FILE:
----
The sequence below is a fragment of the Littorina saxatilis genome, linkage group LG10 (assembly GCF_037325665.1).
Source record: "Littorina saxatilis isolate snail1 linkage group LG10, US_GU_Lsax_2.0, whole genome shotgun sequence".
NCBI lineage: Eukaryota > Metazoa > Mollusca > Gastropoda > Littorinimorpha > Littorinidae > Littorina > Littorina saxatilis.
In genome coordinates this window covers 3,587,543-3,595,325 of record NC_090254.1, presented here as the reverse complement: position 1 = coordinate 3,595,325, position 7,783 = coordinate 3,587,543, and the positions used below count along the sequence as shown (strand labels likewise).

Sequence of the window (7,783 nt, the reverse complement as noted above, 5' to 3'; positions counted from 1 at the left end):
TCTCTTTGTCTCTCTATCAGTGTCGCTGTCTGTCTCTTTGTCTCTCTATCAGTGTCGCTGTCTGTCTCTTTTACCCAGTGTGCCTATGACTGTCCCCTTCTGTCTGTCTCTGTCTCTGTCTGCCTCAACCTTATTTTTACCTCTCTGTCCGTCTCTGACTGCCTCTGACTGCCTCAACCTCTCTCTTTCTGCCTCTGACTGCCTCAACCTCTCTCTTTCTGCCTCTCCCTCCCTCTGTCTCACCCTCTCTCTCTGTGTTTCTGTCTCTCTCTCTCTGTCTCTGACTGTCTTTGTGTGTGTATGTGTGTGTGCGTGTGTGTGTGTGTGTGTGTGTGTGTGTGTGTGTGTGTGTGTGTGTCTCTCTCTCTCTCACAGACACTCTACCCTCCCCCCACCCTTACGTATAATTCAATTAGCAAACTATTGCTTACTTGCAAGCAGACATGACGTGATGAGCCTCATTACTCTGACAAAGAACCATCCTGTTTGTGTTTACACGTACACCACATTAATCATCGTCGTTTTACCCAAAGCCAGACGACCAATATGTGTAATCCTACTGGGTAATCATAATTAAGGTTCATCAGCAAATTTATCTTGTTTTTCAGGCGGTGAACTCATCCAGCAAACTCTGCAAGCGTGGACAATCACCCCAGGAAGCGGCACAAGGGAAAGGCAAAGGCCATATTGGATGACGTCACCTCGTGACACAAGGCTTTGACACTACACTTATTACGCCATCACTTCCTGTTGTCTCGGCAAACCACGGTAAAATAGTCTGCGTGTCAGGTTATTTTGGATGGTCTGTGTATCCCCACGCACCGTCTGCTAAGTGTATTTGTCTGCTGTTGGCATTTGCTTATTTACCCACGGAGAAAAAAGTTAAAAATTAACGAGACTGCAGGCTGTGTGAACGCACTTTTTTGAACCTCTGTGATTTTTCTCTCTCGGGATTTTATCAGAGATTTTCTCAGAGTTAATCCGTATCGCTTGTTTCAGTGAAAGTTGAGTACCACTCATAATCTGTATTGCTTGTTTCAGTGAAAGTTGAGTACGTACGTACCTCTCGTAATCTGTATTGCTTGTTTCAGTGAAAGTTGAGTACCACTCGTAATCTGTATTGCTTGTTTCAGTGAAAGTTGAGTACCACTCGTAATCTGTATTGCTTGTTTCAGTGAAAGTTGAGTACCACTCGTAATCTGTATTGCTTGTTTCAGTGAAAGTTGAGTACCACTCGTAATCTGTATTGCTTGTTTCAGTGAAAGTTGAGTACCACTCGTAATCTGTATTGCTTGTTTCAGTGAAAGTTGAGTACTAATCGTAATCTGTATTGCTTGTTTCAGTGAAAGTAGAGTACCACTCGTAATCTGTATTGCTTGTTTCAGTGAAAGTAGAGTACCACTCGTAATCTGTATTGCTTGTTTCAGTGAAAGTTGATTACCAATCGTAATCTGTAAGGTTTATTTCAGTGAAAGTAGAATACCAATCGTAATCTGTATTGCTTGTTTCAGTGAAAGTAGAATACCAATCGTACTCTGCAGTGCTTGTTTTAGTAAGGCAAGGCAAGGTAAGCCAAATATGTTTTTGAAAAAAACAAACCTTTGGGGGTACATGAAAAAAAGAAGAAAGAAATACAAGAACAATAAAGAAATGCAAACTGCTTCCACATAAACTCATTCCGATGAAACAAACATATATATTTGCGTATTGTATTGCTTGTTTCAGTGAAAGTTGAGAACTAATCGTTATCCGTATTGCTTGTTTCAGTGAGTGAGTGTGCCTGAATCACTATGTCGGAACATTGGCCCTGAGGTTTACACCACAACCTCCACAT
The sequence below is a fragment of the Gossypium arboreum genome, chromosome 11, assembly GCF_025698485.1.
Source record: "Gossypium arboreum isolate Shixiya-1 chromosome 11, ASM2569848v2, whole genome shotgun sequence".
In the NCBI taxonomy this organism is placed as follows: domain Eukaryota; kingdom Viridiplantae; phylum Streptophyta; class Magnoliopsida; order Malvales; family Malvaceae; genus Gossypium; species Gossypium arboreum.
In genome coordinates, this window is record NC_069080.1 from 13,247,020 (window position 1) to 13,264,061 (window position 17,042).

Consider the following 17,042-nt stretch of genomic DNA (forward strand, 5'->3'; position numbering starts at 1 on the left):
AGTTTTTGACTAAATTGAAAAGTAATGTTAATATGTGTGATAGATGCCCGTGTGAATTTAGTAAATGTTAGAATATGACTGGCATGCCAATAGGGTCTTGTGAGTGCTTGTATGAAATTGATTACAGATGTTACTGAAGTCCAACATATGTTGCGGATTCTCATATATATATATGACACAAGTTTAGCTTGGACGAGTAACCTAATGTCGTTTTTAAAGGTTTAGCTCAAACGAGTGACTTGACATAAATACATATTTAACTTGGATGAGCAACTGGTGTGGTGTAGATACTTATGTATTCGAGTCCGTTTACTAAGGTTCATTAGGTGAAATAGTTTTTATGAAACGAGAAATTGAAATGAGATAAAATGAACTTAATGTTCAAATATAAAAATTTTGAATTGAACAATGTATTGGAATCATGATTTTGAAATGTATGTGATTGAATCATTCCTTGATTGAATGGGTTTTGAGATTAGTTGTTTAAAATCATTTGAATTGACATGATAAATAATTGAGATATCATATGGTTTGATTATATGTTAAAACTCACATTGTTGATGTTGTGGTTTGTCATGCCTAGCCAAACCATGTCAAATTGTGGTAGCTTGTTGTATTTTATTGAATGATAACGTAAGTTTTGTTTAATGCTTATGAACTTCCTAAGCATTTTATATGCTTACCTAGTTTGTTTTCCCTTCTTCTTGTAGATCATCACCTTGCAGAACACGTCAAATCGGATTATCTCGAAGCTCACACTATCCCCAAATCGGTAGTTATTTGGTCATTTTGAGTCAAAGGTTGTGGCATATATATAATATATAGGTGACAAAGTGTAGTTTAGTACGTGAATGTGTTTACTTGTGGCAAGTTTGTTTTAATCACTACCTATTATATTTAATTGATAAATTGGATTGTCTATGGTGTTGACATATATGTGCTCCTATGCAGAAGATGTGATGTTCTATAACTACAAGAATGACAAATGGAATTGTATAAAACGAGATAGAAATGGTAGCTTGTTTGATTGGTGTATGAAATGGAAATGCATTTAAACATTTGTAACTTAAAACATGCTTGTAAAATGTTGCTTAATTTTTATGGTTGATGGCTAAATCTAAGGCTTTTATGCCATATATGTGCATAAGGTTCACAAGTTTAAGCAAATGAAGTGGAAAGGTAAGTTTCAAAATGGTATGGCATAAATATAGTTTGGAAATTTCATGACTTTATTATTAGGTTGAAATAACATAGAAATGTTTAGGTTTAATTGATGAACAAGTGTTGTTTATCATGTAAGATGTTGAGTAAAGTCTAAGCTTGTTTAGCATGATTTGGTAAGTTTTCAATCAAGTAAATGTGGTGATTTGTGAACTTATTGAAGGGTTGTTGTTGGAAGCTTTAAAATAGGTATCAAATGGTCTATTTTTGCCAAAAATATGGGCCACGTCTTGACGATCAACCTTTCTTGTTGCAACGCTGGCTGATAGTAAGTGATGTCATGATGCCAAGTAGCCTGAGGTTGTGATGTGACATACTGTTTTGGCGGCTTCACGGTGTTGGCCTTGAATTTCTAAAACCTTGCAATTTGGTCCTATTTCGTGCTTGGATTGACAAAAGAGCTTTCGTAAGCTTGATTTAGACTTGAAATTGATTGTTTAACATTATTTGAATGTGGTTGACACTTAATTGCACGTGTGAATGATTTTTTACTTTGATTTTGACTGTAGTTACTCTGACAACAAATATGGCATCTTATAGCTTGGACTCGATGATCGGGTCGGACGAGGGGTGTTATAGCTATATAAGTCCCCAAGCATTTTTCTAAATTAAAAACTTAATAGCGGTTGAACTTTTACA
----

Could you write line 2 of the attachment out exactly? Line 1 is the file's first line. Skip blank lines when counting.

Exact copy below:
Source record: "Littorina saxatilis isolate snail1 linkage group LG10, US_GU_Lsax_2.0, whole genome shotgun sequence".